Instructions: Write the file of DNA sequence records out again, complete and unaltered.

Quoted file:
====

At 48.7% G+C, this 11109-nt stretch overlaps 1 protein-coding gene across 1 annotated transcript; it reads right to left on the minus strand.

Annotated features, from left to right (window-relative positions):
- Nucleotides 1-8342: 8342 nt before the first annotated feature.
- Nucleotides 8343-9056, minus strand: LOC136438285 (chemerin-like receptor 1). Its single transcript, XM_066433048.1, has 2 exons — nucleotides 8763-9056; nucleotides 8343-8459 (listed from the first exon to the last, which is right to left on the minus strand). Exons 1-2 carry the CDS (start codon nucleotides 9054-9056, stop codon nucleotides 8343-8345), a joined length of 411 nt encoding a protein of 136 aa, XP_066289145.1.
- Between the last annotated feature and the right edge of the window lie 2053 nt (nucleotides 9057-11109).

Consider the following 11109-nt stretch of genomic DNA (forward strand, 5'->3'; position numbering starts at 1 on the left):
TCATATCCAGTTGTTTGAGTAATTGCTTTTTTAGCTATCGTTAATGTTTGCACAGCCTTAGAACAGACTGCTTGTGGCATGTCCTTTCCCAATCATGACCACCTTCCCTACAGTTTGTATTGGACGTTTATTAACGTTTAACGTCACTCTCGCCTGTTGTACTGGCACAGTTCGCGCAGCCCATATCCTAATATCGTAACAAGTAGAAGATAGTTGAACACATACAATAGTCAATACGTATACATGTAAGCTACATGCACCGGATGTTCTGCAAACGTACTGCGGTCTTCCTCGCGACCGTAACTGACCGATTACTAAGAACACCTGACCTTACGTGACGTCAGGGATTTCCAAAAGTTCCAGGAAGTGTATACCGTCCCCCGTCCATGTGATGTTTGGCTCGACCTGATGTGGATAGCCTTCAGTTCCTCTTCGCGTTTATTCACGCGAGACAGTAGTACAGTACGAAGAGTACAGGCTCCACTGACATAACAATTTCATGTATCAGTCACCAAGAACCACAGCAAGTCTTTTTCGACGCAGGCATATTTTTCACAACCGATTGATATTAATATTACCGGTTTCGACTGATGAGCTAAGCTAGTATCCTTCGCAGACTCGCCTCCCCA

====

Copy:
At 48.7% G+C, this 11109-nt stretch overlaps 1 protein-coding gene across 1 annotated transcript; it reads right to left on the minus strand.

Annotated features, from left to right (window-relative positions):
- Nucleotides 1-8342: 8342 nt before the first annotated feature.
- Nucleotides 8343-9056, minus strand: LOC136438285 (chemerin-like receptor 1). Its single transcript, XM_066433048.1, has 2 exons — nucleotides 8763-9056; nucleotides 8343-8459 (listed from the first exon to the last, which is right to left on the minus strand). Exons 1-2 carry the CDS (start codon nucleotides 9054-9056, stop codon nucleotides 8343-8345), a joined length of 411 nt encoding a protein of 136 aa, XP_066289145.1.
- Between the last annotated feature and the right edge of the window lie 2053 nt (nucleotides 9057-11109).

Consider the following 11109-nt stretch of genomic DNA (forward strand, 5'->3'; position numbering starts at 1 on the left):
TCATATCCAGTTGTTTGAGTAATTGCTTTTTTAGCTATCGTTAATGTTTGCACAGCCTTAGAACAGACTGCTTGTGGCATGTCCTTTCCCAATCATGACCACCTTCCCTACAGTTTGTATTGGACGTTTATTAACGTTTAACGTCACTCTCGCCTGTTGTACTGGCACAGTTCGCGCAGCCCATATCCTAATATCGTAACAAGTAGAAGATAGTTGAACACATACAATAGTCAATACGTATACATGTAAGCTACATGCACCGGATGTTCTGCAAACGTACTGCGGTCTTCCTCGCGACCGTAACTGACCGATTACTAAGAACACCTGACCTTACGTGACGTCAGGGATTTCCAAAAGTTCCAGGAAGTGTATACCGTCCCCCGTCCATGTGATGTTTGGCTCGACCTGATGTGGATAGCCTTCAGTTCCTCTTCGCGTTTATTCACGCGAGACAGTAGTACAGTACGAAGAGTACAGGCTCCACTGACATAACAATTTCATGTATCAGTCACCAAGAACCACAGCAAGTCTTTTTCGACGCAGGCATATTTTTCACAACCGATTGATATTAATATTACCGGTTTCGACTGATGAGCTAAGCTAGTATCCTTCGCAGACTCGCCTCCCCA